I listen to students and try to give them what they need, despite what I had in mind or what's on the syllabus. I try to be a friend to students when that's the one role I'm warned to never take on (after all, friends don't subject friends to soul crushing education systems).

    I try to make myself redundant, even knowing it makes me professionally vulnerable, because I have faith that if I work my butt off to take care of those around me, I'll never be left in need.

    ...Basically, I have faith in people, love learning and sharing that passion with others, and I don't respect any "education" system that doesn't let me do my job as an educator.

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  2. Revolution, indeed! But I might cast a wider net and situate society's educational travails within the overarching class war.

    As for what I'm doing - or how I'm applying some of these other lenses - I wage small battles in my classroom (secondary social studies), but my gaze is cast upon the greater war: my MA research involves using cultural studies to identify ideologies underlying epistemic positionalities.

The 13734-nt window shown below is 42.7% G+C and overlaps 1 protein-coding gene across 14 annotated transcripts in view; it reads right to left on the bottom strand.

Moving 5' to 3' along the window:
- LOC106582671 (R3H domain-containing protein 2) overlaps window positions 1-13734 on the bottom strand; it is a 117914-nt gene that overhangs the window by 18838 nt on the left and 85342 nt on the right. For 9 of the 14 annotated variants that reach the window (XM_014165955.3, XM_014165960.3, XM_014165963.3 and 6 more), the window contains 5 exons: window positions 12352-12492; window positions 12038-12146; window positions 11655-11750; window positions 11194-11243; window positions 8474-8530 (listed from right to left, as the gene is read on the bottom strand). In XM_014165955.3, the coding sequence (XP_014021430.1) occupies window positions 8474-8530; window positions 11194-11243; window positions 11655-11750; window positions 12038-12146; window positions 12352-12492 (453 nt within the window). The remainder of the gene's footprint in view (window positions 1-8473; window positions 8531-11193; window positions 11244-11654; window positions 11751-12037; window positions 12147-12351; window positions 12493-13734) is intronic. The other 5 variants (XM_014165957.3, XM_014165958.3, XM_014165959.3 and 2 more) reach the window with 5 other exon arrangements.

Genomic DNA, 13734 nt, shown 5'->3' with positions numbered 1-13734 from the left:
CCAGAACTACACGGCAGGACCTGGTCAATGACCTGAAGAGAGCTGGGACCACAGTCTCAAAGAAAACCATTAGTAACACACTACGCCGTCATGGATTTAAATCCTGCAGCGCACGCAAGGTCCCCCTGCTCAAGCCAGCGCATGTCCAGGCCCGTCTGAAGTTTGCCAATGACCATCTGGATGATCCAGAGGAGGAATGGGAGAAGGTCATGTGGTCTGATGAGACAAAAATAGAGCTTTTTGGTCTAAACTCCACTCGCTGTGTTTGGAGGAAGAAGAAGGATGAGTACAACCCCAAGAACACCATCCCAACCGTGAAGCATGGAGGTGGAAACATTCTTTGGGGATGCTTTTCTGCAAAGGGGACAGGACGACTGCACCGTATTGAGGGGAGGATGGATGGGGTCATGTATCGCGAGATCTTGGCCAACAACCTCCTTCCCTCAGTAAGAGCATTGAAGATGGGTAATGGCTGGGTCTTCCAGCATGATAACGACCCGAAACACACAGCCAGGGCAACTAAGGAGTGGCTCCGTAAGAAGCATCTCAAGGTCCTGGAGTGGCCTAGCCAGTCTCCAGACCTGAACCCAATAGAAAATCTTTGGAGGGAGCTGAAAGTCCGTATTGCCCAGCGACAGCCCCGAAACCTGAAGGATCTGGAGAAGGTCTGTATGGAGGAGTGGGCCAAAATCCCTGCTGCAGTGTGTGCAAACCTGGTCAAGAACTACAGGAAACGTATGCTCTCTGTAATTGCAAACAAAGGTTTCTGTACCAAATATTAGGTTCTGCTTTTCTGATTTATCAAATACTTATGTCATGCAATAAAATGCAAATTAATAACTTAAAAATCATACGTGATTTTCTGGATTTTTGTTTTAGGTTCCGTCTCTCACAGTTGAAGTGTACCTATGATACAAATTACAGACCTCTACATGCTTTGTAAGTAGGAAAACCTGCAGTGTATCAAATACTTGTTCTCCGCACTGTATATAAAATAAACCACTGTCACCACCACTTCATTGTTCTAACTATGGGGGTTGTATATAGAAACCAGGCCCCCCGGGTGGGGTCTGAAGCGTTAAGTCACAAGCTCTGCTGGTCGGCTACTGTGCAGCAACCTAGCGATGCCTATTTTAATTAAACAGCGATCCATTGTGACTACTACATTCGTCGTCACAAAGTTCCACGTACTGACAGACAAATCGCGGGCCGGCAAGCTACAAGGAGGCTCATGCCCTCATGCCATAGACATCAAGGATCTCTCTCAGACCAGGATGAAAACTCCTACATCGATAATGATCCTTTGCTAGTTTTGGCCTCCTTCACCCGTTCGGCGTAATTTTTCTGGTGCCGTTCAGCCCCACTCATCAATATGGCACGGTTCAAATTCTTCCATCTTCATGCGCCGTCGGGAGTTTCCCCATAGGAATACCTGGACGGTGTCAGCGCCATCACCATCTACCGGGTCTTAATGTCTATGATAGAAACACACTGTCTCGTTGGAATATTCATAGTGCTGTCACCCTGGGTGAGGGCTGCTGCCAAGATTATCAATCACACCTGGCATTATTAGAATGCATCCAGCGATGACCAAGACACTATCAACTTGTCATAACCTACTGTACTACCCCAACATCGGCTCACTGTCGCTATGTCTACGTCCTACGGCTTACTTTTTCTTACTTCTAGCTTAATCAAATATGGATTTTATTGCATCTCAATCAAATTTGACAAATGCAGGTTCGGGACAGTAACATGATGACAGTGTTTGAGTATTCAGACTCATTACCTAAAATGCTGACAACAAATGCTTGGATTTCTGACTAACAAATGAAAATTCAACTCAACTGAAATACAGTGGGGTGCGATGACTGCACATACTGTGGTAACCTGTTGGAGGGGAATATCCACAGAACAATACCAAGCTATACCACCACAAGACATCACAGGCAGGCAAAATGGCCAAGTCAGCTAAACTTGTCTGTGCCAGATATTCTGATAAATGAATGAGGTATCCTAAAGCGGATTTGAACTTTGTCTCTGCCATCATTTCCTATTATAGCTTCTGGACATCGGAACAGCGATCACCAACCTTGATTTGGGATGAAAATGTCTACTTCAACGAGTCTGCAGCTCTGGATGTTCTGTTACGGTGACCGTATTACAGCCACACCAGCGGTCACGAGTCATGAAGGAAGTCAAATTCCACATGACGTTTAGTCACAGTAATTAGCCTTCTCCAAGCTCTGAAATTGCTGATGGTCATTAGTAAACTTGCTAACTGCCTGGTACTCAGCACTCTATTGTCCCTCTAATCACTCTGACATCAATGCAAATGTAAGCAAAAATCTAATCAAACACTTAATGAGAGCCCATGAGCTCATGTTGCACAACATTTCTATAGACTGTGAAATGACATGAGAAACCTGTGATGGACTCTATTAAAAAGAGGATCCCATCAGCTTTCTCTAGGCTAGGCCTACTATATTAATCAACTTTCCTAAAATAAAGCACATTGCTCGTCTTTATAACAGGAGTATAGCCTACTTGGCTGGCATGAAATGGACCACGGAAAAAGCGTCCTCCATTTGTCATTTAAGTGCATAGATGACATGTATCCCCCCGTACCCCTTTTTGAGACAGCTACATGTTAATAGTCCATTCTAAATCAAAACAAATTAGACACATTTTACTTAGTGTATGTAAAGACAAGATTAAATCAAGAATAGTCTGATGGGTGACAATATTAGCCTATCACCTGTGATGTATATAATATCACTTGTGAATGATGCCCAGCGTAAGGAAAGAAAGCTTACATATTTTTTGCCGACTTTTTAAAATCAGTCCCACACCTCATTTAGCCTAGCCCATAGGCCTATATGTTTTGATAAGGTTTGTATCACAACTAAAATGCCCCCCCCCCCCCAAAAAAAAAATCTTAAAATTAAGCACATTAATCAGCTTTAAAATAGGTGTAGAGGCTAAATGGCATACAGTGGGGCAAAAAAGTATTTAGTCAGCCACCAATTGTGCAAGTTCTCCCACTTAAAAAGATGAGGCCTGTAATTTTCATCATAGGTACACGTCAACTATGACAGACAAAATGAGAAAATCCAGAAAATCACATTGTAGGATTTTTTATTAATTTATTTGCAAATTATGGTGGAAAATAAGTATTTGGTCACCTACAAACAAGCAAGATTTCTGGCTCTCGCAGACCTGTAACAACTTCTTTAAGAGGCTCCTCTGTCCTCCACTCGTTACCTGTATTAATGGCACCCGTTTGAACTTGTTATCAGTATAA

If there's a revolution coming, we've all got roles to play - and prepare for.

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  3. Great rant Joe.(If presenting reality in a passionate way can fairly be called a rant.) All power to your virtual elbow. And your call to action takes steady aim.

    Revolution not "reform".

    - Josie

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  4. Joe,

    great blogs! I am a follower and am doing my bit in my teaching community. I am getting a tech group together to talk about the ways we can move our teachers into the 21st century. So many of "us" aren't aware of this movement or don't care. I believe what we need to talk about is change management if sweeping change is to occur. Grass roots revolution is what it seems like now, perhaps this is the way. If you are interested in what I am doing, I have a blog called "educational change management" :
    http://educationalchangemanagement.blogspot.com/

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  5. @Chris, I love how you put that "make myself redundant". That is such a cool way of looking at it.